]. Addressing the variation in ET across a field may result in significant water savings.
The accurate measurement of evapotranspiration is crucial in arriving at optimal irrigation decisions [71
]. The FAO-PM procedure for calculating ET which is applied in many precision irrigation systems relies on information from weather stations applied in calculating a reference ET which is adjusted for specific crops using crop coefficients. This calculated ET is assumed to be uniform for every part of the field. This will however result in the application of inaccurate irrigation volumes to replace crop water use, owing to the spatial nature of the actual ET. The application of the NDVI technique in determining site-specific crop coefficients provides a platform for overcoming this challenge. The surface renewal analysis procedure also presents a promising tool for quantifying the actual crop ET. It is however best suited to homogeneous, short and dense canopies.
Plant-based measurements provide the best indication of plant water status as they provide a direct measure of the plants’ response to soil moisture availability and climatic demand. An efficient plant-based monitoring system should however respond sensitively to the slightest change in water deficits.
Measurements of leaf water potential and sap flow are contact methods which give direct information on plant water status but their spatial resolution is limited as many samples are required to effectively monitor the dynamics of field-scale plant water status [153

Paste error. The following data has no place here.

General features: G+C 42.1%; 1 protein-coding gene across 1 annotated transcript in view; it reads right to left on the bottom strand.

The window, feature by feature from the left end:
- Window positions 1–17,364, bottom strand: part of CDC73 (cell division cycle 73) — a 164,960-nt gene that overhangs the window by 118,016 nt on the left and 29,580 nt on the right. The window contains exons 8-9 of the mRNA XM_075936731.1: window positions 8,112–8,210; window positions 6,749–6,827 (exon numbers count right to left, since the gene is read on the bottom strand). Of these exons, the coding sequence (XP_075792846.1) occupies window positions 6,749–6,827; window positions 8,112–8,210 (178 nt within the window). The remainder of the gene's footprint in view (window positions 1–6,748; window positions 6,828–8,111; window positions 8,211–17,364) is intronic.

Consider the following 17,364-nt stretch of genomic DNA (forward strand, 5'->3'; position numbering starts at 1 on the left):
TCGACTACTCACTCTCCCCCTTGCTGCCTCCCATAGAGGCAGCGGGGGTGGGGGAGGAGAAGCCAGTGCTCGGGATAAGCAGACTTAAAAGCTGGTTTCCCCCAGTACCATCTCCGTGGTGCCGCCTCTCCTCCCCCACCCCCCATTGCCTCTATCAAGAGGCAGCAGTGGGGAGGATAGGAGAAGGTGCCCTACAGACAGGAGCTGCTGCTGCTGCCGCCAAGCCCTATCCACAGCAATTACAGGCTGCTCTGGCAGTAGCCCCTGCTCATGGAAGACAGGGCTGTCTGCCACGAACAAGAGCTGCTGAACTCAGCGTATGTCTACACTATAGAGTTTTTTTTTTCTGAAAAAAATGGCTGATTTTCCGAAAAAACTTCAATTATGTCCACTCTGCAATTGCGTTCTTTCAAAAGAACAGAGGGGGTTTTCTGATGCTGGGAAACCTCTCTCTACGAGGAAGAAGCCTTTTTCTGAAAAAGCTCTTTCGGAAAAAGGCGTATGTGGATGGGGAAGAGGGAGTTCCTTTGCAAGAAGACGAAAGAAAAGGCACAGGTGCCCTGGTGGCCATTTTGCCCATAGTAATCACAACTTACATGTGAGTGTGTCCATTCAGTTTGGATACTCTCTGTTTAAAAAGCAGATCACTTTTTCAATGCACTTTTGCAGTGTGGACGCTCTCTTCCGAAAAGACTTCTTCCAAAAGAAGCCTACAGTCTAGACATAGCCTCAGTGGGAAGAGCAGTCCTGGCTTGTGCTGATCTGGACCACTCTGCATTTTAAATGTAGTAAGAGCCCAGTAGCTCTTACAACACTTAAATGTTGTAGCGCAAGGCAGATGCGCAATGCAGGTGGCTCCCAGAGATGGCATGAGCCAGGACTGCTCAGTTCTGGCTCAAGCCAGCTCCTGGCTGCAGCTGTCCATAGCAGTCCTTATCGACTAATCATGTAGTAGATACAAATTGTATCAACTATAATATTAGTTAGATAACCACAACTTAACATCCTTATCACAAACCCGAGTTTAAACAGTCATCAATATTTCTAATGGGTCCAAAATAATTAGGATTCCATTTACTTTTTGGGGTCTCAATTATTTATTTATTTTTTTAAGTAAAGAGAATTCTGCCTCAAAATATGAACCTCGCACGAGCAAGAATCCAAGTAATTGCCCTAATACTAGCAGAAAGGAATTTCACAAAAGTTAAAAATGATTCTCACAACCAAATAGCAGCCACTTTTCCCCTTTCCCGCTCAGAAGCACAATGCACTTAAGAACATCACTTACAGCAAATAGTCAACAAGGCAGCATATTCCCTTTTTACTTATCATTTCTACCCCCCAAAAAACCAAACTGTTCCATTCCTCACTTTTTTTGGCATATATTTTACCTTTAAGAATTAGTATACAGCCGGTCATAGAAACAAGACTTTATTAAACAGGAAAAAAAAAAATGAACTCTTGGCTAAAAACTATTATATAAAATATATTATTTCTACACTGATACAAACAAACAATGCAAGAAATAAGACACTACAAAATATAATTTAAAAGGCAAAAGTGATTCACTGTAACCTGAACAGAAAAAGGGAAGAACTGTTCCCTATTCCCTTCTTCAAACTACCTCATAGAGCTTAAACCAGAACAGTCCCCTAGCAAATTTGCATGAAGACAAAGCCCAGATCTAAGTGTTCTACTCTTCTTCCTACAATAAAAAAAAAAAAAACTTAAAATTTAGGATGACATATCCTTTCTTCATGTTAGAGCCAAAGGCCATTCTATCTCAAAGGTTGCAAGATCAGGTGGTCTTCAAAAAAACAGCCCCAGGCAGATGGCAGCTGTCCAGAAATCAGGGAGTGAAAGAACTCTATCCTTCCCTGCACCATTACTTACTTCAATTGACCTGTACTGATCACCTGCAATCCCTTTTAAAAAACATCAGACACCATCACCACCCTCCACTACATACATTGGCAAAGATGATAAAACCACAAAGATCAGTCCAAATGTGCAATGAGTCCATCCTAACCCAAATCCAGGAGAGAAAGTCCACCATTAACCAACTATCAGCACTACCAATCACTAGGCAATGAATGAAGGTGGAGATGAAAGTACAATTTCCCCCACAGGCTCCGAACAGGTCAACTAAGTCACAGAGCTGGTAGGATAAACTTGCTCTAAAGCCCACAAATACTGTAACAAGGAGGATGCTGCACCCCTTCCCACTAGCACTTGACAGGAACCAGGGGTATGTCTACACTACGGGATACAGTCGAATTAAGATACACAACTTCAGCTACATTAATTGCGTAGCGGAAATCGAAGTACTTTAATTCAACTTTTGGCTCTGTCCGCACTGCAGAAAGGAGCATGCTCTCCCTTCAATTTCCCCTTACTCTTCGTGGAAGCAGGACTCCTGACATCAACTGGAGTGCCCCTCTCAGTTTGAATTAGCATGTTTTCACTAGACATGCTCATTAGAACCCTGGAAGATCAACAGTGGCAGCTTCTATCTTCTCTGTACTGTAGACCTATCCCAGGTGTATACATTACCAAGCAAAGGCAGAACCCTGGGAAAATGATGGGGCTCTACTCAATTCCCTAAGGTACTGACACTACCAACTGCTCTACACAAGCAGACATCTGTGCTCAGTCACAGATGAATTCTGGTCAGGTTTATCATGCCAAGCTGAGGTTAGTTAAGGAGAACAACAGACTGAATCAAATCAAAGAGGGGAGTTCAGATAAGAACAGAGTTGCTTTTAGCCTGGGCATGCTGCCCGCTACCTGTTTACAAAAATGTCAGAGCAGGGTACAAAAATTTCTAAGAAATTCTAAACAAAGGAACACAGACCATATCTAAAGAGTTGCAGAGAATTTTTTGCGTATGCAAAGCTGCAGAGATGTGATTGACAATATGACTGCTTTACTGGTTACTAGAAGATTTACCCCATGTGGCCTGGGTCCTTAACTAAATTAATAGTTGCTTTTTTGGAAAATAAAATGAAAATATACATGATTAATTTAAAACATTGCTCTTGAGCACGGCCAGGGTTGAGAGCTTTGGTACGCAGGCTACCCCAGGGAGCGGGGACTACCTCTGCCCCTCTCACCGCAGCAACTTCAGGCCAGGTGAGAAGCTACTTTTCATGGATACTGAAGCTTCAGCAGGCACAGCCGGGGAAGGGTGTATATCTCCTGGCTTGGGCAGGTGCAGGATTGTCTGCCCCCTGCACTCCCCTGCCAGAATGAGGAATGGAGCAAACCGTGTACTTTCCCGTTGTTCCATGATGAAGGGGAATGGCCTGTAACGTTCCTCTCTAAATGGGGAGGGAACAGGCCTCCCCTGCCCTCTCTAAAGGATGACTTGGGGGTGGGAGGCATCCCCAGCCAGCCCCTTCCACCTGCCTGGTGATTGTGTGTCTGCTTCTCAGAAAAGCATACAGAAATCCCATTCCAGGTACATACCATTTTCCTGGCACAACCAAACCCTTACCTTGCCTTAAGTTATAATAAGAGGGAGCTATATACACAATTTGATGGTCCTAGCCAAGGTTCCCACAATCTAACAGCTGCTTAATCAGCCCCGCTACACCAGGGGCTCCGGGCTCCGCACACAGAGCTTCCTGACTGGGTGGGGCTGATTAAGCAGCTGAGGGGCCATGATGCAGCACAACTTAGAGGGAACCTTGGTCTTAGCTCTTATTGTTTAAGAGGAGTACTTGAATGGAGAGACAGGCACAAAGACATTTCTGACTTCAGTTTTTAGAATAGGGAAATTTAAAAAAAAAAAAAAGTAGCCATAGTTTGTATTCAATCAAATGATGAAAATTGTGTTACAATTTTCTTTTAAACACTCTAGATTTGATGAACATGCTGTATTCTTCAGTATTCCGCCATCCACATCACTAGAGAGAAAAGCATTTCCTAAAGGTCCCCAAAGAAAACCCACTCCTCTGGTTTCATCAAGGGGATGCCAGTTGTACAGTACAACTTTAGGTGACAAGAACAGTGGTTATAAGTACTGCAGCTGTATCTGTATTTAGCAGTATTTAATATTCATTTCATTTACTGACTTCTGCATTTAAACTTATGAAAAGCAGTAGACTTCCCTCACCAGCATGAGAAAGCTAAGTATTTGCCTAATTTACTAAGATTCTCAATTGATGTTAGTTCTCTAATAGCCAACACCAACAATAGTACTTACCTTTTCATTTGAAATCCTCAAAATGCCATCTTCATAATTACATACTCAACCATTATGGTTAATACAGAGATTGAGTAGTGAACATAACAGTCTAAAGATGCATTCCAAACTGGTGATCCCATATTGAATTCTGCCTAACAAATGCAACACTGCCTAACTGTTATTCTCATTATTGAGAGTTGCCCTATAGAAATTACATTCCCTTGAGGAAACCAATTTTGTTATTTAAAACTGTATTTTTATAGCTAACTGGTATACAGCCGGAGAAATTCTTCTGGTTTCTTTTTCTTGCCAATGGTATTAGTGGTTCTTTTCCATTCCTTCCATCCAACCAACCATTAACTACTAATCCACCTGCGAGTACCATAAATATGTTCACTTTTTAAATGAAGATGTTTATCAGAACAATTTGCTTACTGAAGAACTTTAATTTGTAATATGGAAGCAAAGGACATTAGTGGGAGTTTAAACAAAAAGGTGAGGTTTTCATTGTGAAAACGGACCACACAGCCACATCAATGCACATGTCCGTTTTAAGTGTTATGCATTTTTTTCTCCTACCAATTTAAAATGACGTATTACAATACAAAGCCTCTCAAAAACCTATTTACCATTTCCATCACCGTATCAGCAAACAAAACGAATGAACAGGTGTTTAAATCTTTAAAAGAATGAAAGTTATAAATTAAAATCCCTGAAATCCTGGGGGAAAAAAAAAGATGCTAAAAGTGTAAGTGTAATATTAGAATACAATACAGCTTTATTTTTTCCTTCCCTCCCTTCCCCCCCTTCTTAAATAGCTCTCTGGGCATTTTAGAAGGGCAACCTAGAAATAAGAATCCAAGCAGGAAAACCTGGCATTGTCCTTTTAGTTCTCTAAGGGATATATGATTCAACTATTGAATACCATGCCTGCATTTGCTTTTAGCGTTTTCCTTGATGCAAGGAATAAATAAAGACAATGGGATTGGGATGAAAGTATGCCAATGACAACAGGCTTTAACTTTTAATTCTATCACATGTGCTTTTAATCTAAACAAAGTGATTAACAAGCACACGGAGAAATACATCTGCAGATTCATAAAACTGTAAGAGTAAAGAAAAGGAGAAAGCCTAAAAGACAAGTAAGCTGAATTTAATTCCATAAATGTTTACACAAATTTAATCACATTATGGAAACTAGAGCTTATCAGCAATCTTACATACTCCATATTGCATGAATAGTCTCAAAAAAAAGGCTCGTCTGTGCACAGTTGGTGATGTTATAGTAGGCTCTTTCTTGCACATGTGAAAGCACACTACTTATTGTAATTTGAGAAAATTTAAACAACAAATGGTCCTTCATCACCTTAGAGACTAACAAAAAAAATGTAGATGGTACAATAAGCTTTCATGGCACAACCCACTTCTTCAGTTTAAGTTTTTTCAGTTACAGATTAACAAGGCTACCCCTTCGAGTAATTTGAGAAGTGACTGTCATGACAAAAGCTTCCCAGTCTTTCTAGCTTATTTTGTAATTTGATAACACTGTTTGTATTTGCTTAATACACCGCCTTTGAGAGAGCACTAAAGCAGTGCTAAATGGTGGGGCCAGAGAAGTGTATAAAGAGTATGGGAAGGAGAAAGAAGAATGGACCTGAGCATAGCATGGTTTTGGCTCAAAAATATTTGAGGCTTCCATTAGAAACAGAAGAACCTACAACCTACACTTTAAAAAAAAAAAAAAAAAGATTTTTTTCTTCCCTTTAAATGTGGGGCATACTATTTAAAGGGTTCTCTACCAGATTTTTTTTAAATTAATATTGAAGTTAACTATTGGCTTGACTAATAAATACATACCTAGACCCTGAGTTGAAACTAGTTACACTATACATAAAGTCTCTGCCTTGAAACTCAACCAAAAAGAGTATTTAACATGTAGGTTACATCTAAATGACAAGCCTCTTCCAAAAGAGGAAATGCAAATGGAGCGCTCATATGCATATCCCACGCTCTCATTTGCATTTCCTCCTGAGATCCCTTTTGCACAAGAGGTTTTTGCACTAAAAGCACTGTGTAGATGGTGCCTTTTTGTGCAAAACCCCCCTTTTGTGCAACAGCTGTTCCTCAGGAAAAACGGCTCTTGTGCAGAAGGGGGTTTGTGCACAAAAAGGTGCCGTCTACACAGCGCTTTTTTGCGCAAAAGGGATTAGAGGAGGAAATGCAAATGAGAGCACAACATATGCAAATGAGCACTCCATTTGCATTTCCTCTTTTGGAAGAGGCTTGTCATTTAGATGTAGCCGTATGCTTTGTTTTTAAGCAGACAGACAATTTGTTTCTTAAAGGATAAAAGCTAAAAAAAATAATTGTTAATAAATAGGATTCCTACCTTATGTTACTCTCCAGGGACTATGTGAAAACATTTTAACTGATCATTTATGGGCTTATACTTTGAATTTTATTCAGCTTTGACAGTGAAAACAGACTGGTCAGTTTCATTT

]. Infrared thermometry has provided a robust platform for assessing plant water status. The (CWSI calculated from the infrared measurements of crop canopy temperature can adequately quantify field-scale crop water status with high spatial and temporal resolution. This presents a robust and cost-effective tool for use in precision irrigation. Its application in humid regions is however marred with difficulties.
A systems engineering approach can be applied in overcoming the difficulties encountered with applying the CWSI in humid climates. A mathematical model derived using this approach may adequately simulate the real-time dynamics of the baseline temperatures required for computing the index.
A summary of the technology gaps and refinements necessary in monitoring tools in order to achieve robust precision irrigation management is presented in [11
]. They include the limited volume of influence, high cost and the need to improve the measurement accuracy of soil moisture sensors. The refinements recommended include the development of low cost soil measurement sensors with a wider volume of influence, low cost and resilient wireless communication networks able to link spatially deployed soil moisture sensors and the development of smart calibration software in order to improve the accuracy of soil moisture sensors. The technology gaps identified in plant sensing technology include the limited knowledge of irrigation thresholds and quantity, and low spatial resolution. The refinements recommended include the integration of plant-based sensing with soil moisture sensing tools in order to determine irrigation volumes, calibration of infra-red thermography against physiologically explicit plant measurements in order to determine critical thresholds and the deployment of IR thermography tools on low altitude UAVs to further enhance spatial coverage.